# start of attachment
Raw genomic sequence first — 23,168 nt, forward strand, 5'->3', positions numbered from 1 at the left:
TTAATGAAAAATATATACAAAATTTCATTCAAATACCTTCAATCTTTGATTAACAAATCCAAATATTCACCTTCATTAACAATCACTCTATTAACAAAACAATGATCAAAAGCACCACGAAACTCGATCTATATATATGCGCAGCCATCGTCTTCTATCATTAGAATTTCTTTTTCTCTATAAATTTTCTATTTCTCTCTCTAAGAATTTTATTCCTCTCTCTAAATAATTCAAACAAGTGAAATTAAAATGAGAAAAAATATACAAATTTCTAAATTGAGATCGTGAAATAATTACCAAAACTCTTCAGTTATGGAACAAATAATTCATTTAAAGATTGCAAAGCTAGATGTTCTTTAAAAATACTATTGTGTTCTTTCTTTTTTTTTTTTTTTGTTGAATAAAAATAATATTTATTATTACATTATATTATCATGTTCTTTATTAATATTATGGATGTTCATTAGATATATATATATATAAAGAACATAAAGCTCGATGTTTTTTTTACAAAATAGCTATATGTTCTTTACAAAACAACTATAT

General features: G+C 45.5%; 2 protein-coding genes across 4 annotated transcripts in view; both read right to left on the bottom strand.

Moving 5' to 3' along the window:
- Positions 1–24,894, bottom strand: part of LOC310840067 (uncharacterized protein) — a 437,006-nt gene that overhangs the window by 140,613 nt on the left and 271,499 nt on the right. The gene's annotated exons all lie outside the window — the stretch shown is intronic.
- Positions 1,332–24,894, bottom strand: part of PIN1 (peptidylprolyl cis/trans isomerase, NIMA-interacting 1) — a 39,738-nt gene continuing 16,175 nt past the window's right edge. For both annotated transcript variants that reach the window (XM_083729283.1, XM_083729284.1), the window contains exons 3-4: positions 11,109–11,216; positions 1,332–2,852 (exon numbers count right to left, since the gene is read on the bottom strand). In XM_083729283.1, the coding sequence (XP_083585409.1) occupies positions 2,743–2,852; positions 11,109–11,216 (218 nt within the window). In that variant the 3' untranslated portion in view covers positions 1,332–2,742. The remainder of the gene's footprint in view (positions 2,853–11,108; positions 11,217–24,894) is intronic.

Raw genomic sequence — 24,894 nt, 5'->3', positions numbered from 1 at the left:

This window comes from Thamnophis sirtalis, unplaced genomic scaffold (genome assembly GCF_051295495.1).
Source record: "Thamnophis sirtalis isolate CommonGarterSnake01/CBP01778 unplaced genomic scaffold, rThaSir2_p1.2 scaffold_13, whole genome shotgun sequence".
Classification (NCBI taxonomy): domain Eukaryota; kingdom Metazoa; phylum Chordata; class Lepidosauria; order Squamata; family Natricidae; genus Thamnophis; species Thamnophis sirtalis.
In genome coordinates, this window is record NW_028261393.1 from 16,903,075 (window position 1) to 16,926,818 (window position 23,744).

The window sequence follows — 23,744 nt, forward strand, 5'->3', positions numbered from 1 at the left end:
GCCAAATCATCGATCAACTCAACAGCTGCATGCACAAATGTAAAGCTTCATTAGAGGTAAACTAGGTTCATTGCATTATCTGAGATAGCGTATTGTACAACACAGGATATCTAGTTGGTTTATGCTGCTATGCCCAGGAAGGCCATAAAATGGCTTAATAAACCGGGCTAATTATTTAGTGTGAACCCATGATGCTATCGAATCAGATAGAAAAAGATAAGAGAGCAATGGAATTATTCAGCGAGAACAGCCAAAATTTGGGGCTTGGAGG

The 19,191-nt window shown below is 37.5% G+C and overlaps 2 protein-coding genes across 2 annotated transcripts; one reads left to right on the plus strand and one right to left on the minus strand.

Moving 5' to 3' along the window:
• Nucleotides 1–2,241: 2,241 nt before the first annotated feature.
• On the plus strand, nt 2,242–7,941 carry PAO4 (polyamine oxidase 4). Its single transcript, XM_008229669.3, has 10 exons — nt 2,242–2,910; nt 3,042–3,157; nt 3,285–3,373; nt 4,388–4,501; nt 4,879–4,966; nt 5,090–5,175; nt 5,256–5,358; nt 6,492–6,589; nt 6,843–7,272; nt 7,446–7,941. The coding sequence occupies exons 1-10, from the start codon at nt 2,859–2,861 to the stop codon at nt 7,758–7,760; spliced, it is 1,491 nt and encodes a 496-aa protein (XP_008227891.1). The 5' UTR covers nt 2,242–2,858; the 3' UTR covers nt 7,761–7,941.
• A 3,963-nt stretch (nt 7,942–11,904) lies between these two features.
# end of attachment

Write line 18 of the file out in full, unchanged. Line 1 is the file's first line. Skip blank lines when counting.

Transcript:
• A 3,963-nt stretch (nt 7,942–11,904) lies between these two features.